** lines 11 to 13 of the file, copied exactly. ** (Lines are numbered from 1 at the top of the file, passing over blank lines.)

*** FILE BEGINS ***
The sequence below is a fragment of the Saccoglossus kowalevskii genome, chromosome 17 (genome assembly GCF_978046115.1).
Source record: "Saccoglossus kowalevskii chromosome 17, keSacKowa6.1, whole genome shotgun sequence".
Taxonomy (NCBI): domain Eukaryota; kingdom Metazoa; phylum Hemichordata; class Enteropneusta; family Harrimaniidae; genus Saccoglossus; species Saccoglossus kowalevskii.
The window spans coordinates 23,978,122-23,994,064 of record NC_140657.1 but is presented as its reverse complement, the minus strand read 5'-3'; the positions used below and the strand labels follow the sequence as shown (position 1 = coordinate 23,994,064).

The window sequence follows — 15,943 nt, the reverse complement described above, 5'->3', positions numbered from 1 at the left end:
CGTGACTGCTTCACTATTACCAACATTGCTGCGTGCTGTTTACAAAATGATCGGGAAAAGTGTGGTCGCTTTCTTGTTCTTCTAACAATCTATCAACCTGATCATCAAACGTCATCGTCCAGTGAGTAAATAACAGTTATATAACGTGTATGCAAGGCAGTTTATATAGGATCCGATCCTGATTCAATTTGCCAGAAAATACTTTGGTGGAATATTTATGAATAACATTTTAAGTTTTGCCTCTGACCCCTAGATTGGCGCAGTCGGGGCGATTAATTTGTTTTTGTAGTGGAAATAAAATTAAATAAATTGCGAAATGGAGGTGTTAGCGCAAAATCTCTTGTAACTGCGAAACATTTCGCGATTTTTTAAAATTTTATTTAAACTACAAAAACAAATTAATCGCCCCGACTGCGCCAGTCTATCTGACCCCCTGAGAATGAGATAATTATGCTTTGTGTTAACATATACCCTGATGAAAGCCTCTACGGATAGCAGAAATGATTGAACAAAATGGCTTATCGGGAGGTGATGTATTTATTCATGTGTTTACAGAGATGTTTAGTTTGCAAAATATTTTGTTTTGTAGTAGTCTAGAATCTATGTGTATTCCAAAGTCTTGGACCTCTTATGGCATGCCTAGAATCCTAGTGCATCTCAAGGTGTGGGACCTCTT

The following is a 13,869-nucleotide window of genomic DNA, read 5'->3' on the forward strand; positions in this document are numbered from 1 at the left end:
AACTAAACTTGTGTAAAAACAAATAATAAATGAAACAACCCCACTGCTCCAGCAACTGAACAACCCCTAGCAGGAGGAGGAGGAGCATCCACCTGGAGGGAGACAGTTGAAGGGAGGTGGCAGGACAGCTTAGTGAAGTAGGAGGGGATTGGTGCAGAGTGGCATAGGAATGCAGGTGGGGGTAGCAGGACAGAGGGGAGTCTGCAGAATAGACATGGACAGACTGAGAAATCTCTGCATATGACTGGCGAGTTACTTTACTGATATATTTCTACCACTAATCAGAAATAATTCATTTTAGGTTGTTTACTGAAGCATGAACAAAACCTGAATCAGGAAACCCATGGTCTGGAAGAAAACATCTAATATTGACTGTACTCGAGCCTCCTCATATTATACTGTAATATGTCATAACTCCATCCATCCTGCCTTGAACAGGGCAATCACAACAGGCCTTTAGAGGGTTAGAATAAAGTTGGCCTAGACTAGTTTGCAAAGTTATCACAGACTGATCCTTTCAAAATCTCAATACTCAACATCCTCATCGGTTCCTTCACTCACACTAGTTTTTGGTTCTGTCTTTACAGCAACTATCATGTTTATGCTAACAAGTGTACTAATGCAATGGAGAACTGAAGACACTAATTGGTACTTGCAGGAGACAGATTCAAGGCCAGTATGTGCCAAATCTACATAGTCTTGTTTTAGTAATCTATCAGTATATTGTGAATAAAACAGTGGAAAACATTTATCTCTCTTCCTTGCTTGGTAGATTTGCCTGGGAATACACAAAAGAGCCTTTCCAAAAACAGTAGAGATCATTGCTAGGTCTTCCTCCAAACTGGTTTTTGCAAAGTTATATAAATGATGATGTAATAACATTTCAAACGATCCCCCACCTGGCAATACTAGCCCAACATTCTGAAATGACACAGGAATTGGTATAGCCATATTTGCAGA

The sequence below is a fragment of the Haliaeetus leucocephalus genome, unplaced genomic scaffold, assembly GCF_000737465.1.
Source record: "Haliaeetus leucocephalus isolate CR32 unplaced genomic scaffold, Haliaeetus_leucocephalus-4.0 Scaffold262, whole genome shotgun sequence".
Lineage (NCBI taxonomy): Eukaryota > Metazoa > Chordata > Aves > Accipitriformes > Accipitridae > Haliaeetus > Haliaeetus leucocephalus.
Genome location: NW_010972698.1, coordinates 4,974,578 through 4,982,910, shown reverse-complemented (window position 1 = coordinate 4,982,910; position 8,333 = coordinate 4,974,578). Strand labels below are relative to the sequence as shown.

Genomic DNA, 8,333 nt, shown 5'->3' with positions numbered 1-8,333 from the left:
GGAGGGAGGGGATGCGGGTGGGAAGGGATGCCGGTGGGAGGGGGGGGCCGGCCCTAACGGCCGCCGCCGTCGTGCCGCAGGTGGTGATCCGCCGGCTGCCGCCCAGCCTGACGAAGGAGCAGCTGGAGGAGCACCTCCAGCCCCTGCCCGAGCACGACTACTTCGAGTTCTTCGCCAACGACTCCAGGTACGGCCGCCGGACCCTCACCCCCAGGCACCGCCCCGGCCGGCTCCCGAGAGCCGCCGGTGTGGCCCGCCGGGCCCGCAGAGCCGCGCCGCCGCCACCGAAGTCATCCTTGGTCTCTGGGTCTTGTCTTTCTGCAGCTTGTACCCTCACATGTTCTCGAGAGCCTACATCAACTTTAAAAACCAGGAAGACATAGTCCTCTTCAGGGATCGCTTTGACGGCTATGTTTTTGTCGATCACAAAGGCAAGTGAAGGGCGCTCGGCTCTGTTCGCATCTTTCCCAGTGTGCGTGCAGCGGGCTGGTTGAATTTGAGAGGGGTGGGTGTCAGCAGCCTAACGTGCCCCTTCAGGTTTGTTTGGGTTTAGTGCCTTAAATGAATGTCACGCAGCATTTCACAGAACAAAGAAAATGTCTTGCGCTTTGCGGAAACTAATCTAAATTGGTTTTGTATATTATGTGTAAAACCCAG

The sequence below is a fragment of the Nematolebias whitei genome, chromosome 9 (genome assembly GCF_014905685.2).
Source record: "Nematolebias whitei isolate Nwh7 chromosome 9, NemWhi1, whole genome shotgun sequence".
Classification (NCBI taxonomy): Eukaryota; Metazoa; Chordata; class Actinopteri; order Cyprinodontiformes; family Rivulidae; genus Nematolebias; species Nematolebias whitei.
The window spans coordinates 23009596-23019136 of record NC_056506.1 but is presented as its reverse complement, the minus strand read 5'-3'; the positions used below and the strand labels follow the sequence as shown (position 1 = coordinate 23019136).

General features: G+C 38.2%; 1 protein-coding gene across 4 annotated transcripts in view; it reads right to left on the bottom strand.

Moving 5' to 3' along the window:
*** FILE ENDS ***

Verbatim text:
Lineage (NCBI taxonomy): Eukaryota > Metazoa > Chordata > Aves > Accipitriformes > Accipitridae > Haliaeetus > Haliaeetus leucocephalus.
Genome location: NW_010972698.1, coordinates 4,974,578 through 4,982,910, shown reverse-complemented (window position 1 = coordinate 4,982,910; position 8,333 = coordinate 4,974,578). Strand labels below are relative to the sequence as shown.

Genomic DNA, 8,333 nt, shown 5'->3' with positions numbered 1-8,333 from the left: